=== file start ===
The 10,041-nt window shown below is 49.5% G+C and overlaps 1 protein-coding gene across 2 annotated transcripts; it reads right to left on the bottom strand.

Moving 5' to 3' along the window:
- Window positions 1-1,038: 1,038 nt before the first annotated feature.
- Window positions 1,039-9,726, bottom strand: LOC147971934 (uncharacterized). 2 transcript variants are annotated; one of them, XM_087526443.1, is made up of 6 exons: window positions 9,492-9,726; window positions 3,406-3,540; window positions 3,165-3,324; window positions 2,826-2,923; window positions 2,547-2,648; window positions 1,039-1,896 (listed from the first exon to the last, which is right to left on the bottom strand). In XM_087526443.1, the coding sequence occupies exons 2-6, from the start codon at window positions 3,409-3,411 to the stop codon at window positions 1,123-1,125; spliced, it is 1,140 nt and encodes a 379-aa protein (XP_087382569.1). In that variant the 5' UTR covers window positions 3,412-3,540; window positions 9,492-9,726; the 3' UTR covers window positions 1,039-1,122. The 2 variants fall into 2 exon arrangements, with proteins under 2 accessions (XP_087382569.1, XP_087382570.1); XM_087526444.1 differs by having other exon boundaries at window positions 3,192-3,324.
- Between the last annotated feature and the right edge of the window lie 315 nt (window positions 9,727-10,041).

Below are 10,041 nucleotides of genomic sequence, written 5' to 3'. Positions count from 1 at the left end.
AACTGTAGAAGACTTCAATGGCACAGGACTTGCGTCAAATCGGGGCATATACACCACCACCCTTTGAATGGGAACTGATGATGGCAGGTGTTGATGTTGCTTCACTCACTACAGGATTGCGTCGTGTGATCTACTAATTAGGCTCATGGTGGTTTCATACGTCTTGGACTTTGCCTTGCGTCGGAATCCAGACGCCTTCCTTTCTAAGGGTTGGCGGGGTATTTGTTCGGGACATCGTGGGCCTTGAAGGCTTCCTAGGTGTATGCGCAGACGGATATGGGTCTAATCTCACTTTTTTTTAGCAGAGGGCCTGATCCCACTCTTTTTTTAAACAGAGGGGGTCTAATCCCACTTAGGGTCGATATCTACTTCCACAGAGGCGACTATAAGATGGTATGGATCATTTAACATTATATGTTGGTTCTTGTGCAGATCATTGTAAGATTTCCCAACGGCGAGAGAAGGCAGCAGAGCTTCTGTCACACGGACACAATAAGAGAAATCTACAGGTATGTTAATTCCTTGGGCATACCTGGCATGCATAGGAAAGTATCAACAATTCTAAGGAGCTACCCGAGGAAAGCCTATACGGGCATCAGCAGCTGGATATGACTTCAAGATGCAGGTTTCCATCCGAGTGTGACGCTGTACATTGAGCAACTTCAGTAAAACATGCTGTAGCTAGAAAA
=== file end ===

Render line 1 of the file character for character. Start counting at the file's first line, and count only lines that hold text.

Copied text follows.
The 10,041-nt window shown below is 49.5% G+C and overlaps 1 protein-coding gene across 2 annotated transcripts; it reads right to left on the bottom strand.